These were all important things to consider at the time, but the technology eventually caught up, and surpassed printed paper in most of not all aspects.
Keeping dynamic content consumable through the years, would be costlier than keeping static content consumable. But the price isn't that high. Web standards are designed with backward compatibility in mind, and the software you use to view web content (browsers) is mostly open source. I'd imagine it'd be much easier to view web content produced today in the 2030s, than it is for us to play NES games produced in the 80s.
Not all paper (papyrus, wood or stone) based documents remains till this day. Effort was made to conserve it because, through different times, enough people thought that knownledge was worth being remembered.
If a interactive paper is meaningful to enough people, it will be preserved.
I think you're conflating two distinct issues. One is whether the media is static or interactive, and the other is whether it is a page on the web or stored in some other fashion.
If the scientific papers will be around long-term, that's likely because they'll be stored in some sort of database. There's no reason why interactive media couldn't be similarly stored.
(Yes, there are issues about being able to run the interactive content in the future, though you don't bring that up).
I’m not so sure about that. Web standards have made it so that the browser you install today can still view the websites that were made when your favorite Super Nintendo game came out.
And you wouldn’t print just one copy of a paper ever, so a network of database servers getting destroyed is the equivalent of a bunch of physical libraries getting destroyed.
Flash may have gone away but Flash was not a core component of the web spec, like HTML. It was a third-party plug-in.
In a world where the PDFs are being backed up, the videos are also usually backed up and are just as available. I think in most cases, having an animation gets most of the value that you'd get from having complete interactivity.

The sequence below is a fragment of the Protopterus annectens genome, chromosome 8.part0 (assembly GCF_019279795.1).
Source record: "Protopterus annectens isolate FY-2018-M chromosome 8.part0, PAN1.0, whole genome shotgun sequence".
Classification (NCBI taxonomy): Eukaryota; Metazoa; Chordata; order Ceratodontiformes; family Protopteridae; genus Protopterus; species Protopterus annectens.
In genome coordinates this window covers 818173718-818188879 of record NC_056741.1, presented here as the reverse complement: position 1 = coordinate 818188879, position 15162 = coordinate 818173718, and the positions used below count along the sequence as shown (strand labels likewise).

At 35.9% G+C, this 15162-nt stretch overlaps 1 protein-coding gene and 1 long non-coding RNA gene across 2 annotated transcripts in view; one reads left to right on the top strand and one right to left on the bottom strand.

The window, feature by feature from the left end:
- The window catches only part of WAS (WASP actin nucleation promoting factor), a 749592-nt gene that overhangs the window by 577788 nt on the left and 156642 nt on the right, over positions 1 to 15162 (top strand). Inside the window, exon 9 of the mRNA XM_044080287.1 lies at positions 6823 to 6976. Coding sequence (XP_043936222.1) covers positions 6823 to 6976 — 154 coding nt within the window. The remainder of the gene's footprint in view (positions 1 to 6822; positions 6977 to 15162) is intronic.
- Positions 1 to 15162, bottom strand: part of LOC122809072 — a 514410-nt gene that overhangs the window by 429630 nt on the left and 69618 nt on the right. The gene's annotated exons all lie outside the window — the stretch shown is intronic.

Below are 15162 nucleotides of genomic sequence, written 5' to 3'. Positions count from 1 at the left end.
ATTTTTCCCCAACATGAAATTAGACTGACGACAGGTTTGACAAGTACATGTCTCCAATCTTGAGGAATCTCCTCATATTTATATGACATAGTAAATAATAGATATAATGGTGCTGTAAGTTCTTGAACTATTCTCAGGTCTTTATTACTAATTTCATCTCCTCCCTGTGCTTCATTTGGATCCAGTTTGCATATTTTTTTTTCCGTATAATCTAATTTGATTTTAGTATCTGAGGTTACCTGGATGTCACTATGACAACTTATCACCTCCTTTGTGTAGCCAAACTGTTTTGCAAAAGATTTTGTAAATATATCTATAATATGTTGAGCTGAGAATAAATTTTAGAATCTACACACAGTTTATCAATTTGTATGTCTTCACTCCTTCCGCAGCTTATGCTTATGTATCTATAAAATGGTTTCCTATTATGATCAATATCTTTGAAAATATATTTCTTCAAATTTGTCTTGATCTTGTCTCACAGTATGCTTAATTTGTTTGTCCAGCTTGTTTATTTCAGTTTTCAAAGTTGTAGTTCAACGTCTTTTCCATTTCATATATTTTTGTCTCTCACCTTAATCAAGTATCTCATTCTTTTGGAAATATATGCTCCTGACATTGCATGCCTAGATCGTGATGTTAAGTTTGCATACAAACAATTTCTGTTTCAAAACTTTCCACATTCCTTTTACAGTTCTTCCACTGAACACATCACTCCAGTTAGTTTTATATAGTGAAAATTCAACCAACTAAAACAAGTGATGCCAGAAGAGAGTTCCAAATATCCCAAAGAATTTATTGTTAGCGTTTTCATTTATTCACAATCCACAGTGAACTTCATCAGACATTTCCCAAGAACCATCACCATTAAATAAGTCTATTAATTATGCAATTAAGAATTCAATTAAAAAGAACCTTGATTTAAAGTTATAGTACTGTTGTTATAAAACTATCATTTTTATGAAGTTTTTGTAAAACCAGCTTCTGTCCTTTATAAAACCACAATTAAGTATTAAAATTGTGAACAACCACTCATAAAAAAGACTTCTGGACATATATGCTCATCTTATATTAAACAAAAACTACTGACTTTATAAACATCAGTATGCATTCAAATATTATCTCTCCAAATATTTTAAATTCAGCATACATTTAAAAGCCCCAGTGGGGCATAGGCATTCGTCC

If it disappears it will be because nobody kept it up. Not because your web browser is incapable of rendering them in a decade or two.
An interactive webpage can be self-contained. It doesn’t have to load cross-origin resources, it can simply include them in the directory. And if it’s a scientific paper it should have no need to load data from external sources. An interactive scientific paper can absolutely be self-contained.
Anyways back to the main topic, if it disappears in a decade or two it will be because nobody kept it up. For example if it was hosted on some random guy’s domain who eventually didn’t feel like hosting it anymore, etc. But even physical paper-format scientific papers aren’t just stored in random people’s garages, they are also archived by other organizations. So if archives like the library of congress kept their own copies, then you would expect the content to last as long as the library of congress (or other archives) would want them to.
For similar reasons, given enough time I'd expect results from a paper to be in text books and common knowledge, or be forgotten. Either way nobody would learn it from the paper after a few decades.
You can't be a researcher in a field and only read articles from the last 20 years. I've lost count of the number of times I've been struggling with a problem, come up with a partial solution, then found a nice, complete, well-thought-out solution in some random engineering journal from the 40's. Use the literature. Never, ever, ignore papers just because they're from a few years back. You may need to filter the ideas through a few paradigm shifts, but the underlying observations and methods can be very useful.
Textbooks can be wonderful overviews and great ways to learn, but they only scratch the surface of topics. Furthermore, in most cases, you can't directly cite textbooks. Only original research is citeable. Review papers, most textbooks, and other compendiums are not citeable in any field I've been involved with. The exceptions are textbooks that have original research in them, which are very common, but are more akin to special editions of a journal than most textbooks.
This often leads to researchers reinventing the wheel. Good ideas can fall out of favor essentially randomly for indeterminate amounts of time, so there should be no expectation that what is cited today is necessarily the best.
To use another example I've seen a few times, an approach that might have seemed like a dead end in the 50s could now be tractable due to other developments, like modern computers.
I'm going to cite Codd 1970 but I learned SQL from web tutorials written 30 years after the paper, which I've only skimmed.